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by Shakti Thompson


When Nityaananda, our daughter, Isa, and I, were living with our teacher Sri Kaleshwar in his ashram in Penukonda India, we participated in many traditional events. Most of them were fire ceremonies that were held on full and new moons or other special occasions. This time it was a Durga puja in which Mother Divine was worshipped. It was 2003.

In India, the tradition of worshipping the Mother has reached the highest level of devotion and faith. This faith is being celebrated in a Durga puja through worshipping young girls as the divine female energy. The girls have to be in their pre-pubescent phase. Sri Ramakrishna said, “It is the highest form of devotion when you see the Goddess in a kumara (young pre-pubescent girl).”

All of Swami’s staff and their families and all of the western students attended the special puja. The women were all dressed in beautiful saris, mostly red, and the men were wearing dhotis. We all gathered in front of the Mandir where you could see the big white Baba statue through the open doors. The staff had set up a sunshade over the slates where the pujas was being held. They had built a special dhuni outside of the Mandir, which was only done for special occasions. The dhuni was very nicely decorated and carpets were rolled out for people to sit on.

Everyone came with their children. Isa was dressed in a very nice skirt with a matching blouse in red silk with golden embroidery and a matching scarf. She enjoyed dressing in the beautiful festive Indian clothes. I had braided her hair and had put nicely smelling jasmine flowers in it. That is something Indian women all do for special occasions. I also had a special golden bindi for Isa to put on her third eye. She was 8 years old at that time. 

We brought our back-jacks to sit comfortably on the floor for this long puja. Sometimes these pujas could go for 3 hours. The puja was running and Swami was sitting right by the fire pit. The priests surrounded the dhuni and chanted the special mantras that were calling on the Divine Mother. They were putting ghee and other offerings into the fire. At some point Swami directed an Indian couple to gather all the young girls in the audience and take them for a special ritual. 

All the young Indian girls got up, and to our surprise, they got Isa and another little western girl too. Isa followed an Indian couple to Swami’s rose garden where they had the girls line up. One by one they washed the girls feet. Isa was already quite tall for her age and stood out between the cute Indian girls. It took a while to get all these little girls taken care of in this ritual way. I was able to take some pictures and am happy to share those with you.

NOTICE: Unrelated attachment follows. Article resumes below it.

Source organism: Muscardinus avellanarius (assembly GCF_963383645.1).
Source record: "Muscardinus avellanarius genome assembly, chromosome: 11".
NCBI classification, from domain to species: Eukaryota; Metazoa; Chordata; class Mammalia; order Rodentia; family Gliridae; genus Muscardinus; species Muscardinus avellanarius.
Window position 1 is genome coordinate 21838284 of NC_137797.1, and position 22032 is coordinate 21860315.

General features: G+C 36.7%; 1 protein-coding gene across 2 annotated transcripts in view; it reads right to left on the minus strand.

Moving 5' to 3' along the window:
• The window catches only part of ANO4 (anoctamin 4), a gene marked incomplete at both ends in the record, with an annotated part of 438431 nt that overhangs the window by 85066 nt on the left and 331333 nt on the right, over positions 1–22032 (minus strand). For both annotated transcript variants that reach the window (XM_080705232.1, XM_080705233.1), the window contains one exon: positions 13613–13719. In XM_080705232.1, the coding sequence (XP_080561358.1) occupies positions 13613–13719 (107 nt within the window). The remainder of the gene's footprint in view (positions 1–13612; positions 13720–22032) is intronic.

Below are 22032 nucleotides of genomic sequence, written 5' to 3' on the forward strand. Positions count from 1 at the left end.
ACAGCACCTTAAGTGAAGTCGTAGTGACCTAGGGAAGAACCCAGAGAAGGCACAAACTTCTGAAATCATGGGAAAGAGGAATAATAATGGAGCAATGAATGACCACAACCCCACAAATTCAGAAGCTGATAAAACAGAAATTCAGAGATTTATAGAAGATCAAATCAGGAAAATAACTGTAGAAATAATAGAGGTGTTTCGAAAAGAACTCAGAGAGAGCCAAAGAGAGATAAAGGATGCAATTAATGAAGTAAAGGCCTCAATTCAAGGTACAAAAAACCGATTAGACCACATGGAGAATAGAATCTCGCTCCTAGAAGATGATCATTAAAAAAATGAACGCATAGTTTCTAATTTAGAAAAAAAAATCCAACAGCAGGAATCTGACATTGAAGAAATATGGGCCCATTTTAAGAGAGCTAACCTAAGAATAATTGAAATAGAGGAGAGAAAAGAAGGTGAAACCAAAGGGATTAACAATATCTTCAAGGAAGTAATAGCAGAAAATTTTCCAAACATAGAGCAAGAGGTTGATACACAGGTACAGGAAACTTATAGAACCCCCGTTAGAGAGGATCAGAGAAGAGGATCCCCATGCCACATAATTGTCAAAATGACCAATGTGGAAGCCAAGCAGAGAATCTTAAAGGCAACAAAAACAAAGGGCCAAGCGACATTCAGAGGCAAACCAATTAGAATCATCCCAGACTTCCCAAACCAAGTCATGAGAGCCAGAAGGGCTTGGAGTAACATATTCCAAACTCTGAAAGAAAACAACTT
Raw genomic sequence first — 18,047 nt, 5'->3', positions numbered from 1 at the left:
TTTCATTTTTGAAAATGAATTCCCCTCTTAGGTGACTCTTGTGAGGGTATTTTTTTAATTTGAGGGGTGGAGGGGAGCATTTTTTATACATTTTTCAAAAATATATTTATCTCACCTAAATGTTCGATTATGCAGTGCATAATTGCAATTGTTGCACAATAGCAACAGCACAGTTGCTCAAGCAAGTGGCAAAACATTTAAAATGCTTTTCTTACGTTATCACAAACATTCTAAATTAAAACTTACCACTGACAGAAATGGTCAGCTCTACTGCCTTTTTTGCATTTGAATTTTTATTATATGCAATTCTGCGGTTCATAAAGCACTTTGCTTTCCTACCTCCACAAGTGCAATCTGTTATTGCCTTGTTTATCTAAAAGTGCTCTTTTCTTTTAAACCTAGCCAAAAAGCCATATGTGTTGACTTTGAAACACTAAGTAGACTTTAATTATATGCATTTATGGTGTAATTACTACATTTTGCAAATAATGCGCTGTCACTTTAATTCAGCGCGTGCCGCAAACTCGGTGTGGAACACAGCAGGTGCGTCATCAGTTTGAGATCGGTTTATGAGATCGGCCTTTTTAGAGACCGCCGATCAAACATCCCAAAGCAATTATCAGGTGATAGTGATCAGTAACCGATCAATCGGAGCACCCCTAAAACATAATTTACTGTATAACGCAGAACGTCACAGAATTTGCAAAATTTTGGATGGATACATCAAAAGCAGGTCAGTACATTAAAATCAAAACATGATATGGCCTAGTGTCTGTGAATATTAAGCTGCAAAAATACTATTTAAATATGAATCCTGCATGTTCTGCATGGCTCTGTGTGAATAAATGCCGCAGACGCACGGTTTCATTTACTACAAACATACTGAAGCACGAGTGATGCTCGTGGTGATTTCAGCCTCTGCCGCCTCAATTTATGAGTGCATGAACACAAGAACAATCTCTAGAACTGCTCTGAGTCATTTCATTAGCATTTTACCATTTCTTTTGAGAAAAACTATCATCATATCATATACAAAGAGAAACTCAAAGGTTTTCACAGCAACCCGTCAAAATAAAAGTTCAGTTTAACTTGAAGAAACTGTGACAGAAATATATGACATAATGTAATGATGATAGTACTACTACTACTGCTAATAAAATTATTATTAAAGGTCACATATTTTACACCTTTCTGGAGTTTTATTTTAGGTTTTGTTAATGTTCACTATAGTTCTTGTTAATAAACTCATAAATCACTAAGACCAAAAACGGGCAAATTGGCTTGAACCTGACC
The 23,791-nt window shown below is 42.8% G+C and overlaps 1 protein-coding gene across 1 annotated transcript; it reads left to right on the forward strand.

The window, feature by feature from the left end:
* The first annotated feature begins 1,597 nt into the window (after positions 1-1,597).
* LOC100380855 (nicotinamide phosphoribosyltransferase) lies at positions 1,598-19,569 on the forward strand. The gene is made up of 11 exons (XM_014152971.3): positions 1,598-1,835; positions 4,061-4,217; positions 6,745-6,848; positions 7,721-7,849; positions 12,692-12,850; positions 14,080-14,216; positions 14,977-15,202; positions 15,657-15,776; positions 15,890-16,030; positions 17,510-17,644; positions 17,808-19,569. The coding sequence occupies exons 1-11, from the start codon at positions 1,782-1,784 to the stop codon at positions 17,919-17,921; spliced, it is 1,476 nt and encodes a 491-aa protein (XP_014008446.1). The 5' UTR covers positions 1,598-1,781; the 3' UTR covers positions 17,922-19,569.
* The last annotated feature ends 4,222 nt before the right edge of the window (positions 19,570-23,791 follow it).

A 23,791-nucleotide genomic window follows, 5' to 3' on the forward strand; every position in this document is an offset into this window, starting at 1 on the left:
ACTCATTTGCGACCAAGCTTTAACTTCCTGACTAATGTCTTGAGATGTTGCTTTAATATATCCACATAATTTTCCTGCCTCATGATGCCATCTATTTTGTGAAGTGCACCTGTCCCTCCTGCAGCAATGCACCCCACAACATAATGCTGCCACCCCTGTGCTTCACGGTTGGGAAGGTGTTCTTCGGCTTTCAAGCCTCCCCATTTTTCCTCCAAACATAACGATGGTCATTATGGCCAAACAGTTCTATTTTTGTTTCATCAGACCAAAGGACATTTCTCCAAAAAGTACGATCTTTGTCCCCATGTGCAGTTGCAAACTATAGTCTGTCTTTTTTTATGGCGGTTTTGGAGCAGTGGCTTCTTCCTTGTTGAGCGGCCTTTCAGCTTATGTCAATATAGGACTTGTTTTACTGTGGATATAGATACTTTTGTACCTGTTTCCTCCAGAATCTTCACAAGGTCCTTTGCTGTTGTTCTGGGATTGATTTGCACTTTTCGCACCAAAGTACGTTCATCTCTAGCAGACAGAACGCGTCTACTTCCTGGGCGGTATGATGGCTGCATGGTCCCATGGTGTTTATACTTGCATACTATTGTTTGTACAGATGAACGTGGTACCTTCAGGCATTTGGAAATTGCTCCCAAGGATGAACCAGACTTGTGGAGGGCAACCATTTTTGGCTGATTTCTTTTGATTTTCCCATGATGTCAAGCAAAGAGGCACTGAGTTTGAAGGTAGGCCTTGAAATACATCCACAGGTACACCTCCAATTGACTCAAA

When they came back Swami had the girls sit close to him. It was a very special moment and I was happy Isa was able to get a personal experience of this beautiful Indian tradition. The priests did some special chanting then the girls got up and went one by one in front of Swami to receive a small gift package with sacred items from him. It was a very special moment for them.

I am sure that Swami was using the amazing powerful energy with the Divine Mother in some way. He had a special relationship with Her and was always trying to get something to benefit his students and the world from Her.

It is really a wonderful tradition to worship the Divine Mother in the form of a young girl. They are so pure and innocent it is easy to see the Mother in them. This tradition is still being practiced in India and other countries. Many can receive blessings from the Divine Mother when young girls are worshipped. Apparently, this tradition is becoming stronger again in the face of more disasters and the destruction of Mother Earth. 

 

 

 

Shakti Thompson

began her stud­ies with Sri Kalesh­war in 2000 and served full- time at his ashram in Penukonda, India for many years. Fol­low­ing Sri Kaleshwar’s instruc­tions, she moved to the US to help man­age the Divine Lin­eage Heal­ing Cen­ter in Lay­tonville, CA and has been help­ing take care of the Cen­ter ever since. One of Kirsten’s many dharmic works is over­see­ing the Center’s char­i­ta­ble out­reach pro­grams in Men­do­cino County which pro­vide essen­tials for those in need within one of the poor­est coun­ties in Cal­i­for­nia.

 

 

 

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